The trade's legacy
In hindsight, Angels GM Harry Dalton is the one who had it right when he bet on Ryan's talent.
"We picked up one of baseball's best arms in Ryan," he said after the trade. "We know of his control problems, but he had the best arm in the National League and, at 24, he is just coming into his own."
Ryan took his overpowering fastball to the American League and became an instant star. In his first year with the Angels in 1972, he made 39 starts, went 19-16 with a 2.28 ERA in 284 innings and led the Major Leagues with 329 strikeouts, a 10.4 K/9 and nine shutouts.
The control issues didn't vanish -- Ryan also led the Majors with 157 walks and 18 wild pitches -- but it didn't matter so much when he was striking out the world. Ryan was an All-Star for the first time in his career, finished eighth in AL Cy Young Award voting and got some MVP votes.
Ryan would go on to be a five-time All-Star in eight seasons with the Angels. He finished in the top three of Cy Young Award voting three times and got MVP votes four times. He threw four of his record seven no-hitters. He became the instant ace of the Angels' rotation and led them to their first-ever playoff appearance as the AL West champions in his final year in California, 1979. Ryan was a franchise player.
As for Fregosi? He never got off the ground in New York. He played only 146 total games for the Mets in 1972 and '73 before they shipped him to the Rangers halfway through the '73 season for a player to be named later -- just to make room for catcher Jerry Grote's return from the disabled list.
Fregosi batted just .233 with five total home runs and an 85 OPS+ in his time in New York. He battled injuries throughout his tenure, including a broken thumb in his debut season in 1972.
When the Mets traded him away, Fregosi said, "Oh, I'm happy. It didn't look like I'd play here any more. I'm at the age I have got to play. I haven't played here really."
The Mets finished 83-73 but missed the playoffs with Fregosi as their regular third baseman in 1972. And they were in last place when they dealt him to Texas in July 1973. But they pulled off an amazing comeback down the stretch -- the "Ya Gotta Believe!" Mets went from last to first in the final month of the season, won the National League East, beat the Big Red Machine in the playoffs to win the pennant and pushed the A's to Game 7 of the World Series.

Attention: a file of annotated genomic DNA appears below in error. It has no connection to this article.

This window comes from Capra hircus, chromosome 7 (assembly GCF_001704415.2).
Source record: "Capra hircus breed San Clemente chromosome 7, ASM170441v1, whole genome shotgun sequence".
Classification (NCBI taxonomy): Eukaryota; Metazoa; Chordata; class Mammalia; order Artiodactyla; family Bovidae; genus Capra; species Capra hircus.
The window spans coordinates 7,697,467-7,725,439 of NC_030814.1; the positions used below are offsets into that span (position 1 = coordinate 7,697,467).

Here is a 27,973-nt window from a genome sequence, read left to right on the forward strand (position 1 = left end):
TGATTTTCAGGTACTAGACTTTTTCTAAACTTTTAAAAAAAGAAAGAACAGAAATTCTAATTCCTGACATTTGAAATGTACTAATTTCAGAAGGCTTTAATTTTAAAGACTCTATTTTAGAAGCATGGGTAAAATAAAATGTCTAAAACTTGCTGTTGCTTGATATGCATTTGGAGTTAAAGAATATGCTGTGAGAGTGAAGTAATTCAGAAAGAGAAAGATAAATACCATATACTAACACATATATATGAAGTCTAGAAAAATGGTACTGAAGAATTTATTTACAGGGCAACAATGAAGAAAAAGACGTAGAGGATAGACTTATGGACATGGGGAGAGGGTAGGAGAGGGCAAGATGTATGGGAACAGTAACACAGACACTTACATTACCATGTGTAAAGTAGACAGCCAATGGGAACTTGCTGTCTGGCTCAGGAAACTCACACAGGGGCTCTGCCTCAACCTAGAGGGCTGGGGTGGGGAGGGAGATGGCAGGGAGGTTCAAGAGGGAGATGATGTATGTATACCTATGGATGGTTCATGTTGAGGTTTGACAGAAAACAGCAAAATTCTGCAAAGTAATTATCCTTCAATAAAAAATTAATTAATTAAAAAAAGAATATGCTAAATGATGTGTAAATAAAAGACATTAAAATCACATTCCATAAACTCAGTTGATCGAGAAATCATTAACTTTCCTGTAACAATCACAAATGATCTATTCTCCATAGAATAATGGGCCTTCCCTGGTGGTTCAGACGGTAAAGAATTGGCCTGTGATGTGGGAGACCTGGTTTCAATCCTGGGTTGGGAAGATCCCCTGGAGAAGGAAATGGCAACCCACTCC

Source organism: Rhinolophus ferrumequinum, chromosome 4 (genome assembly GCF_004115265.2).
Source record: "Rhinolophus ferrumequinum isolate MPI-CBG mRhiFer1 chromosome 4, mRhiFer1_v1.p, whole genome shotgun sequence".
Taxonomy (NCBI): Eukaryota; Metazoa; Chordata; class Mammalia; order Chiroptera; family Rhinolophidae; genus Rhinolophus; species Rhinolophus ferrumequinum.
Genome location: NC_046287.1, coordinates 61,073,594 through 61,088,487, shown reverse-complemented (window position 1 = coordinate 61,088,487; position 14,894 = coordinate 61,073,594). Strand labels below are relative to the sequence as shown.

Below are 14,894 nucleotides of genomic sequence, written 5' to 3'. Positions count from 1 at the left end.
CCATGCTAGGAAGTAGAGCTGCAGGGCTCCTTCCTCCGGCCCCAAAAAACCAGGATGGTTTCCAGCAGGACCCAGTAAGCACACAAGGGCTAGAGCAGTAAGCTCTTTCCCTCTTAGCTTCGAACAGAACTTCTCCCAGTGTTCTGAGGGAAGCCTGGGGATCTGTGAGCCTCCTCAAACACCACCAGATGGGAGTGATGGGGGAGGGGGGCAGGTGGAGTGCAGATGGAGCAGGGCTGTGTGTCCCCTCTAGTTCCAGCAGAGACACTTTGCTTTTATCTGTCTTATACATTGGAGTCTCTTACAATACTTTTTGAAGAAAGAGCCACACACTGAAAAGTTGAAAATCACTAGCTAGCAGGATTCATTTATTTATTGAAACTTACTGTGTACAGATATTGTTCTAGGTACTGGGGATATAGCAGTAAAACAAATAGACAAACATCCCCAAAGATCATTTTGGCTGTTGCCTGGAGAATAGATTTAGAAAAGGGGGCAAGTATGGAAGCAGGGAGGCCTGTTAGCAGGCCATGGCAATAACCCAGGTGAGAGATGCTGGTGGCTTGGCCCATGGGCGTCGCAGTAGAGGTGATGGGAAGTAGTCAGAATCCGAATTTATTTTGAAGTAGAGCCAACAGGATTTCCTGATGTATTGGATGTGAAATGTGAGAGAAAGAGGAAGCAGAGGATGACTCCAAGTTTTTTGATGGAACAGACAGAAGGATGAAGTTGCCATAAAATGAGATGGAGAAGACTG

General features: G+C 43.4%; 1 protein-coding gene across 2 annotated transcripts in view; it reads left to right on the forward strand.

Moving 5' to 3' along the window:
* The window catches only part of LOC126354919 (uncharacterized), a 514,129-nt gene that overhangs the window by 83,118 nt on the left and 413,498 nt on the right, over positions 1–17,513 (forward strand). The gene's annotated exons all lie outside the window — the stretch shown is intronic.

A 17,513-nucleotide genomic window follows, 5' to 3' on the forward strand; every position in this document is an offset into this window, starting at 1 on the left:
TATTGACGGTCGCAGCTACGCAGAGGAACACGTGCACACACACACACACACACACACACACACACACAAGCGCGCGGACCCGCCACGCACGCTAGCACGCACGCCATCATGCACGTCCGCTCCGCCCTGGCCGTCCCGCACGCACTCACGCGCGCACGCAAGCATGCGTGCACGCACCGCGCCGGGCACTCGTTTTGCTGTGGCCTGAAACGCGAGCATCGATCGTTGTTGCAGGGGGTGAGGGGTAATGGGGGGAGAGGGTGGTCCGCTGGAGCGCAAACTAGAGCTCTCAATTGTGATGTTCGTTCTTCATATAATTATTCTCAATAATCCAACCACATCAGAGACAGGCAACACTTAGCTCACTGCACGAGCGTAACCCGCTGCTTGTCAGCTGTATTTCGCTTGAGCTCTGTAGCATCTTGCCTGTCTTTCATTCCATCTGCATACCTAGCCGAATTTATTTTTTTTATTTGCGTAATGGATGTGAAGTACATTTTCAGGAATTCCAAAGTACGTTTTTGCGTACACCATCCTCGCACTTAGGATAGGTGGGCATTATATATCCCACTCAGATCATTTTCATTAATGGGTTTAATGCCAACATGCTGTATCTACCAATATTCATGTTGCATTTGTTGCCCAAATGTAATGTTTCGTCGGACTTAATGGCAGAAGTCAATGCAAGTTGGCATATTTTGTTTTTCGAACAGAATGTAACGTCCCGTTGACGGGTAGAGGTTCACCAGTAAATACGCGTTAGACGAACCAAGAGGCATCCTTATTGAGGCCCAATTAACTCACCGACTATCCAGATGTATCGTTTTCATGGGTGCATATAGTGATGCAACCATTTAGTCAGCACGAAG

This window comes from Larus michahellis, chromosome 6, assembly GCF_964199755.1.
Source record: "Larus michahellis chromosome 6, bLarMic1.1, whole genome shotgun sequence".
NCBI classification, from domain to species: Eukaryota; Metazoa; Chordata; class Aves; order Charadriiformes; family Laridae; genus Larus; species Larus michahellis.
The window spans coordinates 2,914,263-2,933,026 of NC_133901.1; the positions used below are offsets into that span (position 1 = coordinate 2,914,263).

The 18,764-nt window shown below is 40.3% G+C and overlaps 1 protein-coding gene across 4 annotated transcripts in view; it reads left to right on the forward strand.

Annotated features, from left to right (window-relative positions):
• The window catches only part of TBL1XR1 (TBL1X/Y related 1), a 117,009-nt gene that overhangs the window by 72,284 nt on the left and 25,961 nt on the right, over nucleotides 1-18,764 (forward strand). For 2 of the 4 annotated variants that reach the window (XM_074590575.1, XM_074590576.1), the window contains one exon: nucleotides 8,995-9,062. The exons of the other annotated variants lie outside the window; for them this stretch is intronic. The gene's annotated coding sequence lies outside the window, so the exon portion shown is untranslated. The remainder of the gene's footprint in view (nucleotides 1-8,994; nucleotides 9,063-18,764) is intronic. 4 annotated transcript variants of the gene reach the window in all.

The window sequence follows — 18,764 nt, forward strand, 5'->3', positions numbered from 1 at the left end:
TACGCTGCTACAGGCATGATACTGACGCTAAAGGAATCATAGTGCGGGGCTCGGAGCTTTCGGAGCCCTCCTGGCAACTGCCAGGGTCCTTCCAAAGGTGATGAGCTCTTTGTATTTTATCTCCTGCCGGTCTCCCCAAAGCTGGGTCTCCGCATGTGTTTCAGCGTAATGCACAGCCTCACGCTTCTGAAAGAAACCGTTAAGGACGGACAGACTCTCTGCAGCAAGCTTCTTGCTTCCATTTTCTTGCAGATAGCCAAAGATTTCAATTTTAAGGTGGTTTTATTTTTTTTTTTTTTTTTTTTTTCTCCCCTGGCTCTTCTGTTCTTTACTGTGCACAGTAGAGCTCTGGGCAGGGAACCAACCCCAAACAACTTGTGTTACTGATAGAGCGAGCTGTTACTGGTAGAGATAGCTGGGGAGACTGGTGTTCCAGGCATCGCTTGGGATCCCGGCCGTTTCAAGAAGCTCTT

But New York never had a true star third baseman until HoJo took over the position in the mid-1980s. And a franchise defined by its great pitchers, like Seaver and Dwight Gooden, had to watch Ryan become one of the all-time greats with other teams.
Ryan's career after New York
Ryan's career numbers are historic: 324 wins, 5,714 strikeouts, seven no-hitters, two ERA titles, 11 strikeout crowns, six 300-K seasons.
His move to the Angels jump-started those numbers (though the only World Series ring he ever won was with the Mets). Here are some of the highlights of Ryan's Angels tenure from 1972-79.
• Ryan won 138 games with the Angels and totaled 2,416 strikeouts -- averaging an incredible 302 strikeouts a year.
• He led the American League in strikeouts in seven out of his eight seasons with California, and led the Majors in five of those seasons.
• He set the Modern Era record for strikeouts in a single season with 383 in 1973, breaking Sandy Koufax's mark of 382 set in 1965.
• He struck out more than 300 batters five times in those eight seasons. That's more 300-K seasons than any pitcher but Randy Johnson has for their career (Johnson and Ryan are tied with six each).
• He pitched 40 shutouts for the Angels, leading the Majors in shutouts three times (nine in 1972, seven in '76 and five in '79).
• He threw four no-hitters as an Angel -- against the Royals on May 15, 1973; against the Tigers on July 15, 1973; against the Twins on Sept. 28, 1974, and against the Orioles on June 1, 1975. Koufax is the only other pitcher in history with four career no-hitters -- and Ryan went on to throw three more, one with the Astros and two with the Rangers.
• He struck out 19 batters in a nine-inning game on Aug. 12, 1974, against the Red Sox, which at the time tied the MLB record for most K's in a nine-inning game. He also struck out 17 in his second no-hitter, which set a record for most K's in a no-hitter.